Your wife is going to die.

And I saw no screaming children, 
no playsets, no coffees in Palermo, 
nor wind chimes that signal hello
in the doctor’s youngish face.

It was a terse slap goodbye 
with which he kicked me into the streets
where I wanted to die with her.

The wind blows across her pinhole eyes, dry from scratching.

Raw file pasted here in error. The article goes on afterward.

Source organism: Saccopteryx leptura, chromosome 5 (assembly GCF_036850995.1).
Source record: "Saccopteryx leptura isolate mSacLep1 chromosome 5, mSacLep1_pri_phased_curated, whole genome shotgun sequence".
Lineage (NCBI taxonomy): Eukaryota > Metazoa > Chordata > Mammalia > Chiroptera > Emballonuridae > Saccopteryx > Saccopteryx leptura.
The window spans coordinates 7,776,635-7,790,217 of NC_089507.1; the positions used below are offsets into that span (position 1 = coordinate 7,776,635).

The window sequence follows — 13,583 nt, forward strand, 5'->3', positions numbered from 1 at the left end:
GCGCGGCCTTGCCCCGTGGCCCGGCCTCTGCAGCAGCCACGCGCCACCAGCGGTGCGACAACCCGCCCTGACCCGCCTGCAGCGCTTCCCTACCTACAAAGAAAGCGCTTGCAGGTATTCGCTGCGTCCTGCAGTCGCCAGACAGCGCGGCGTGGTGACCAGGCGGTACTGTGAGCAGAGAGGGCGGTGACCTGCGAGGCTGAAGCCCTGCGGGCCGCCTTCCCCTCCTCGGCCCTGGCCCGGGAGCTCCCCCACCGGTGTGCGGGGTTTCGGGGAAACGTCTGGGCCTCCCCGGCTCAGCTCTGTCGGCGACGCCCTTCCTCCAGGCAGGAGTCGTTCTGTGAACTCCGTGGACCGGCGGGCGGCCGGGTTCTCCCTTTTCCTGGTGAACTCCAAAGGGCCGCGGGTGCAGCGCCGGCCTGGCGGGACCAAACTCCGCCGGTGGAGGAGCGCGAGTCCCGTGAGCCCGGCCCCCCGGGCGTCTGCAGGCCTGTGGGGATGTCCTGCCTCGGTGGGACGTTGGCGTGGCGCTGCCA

Morphine nails fix her swelling joints and senses.
They are an arresting brake. Her breathing is hoarse and taut.
My hands press damp towels to her cracked, hot lips and brow.

She says, “You know you’re beautiful when you don’t notice, or try?”

I flipped the gazette to the news of a comet coming to Earth.  
The crash had been prophesied for years.  
Heavenly boomerangs slay demons in the bush of ghosts.  

I want to die with her.
I want to die with her now.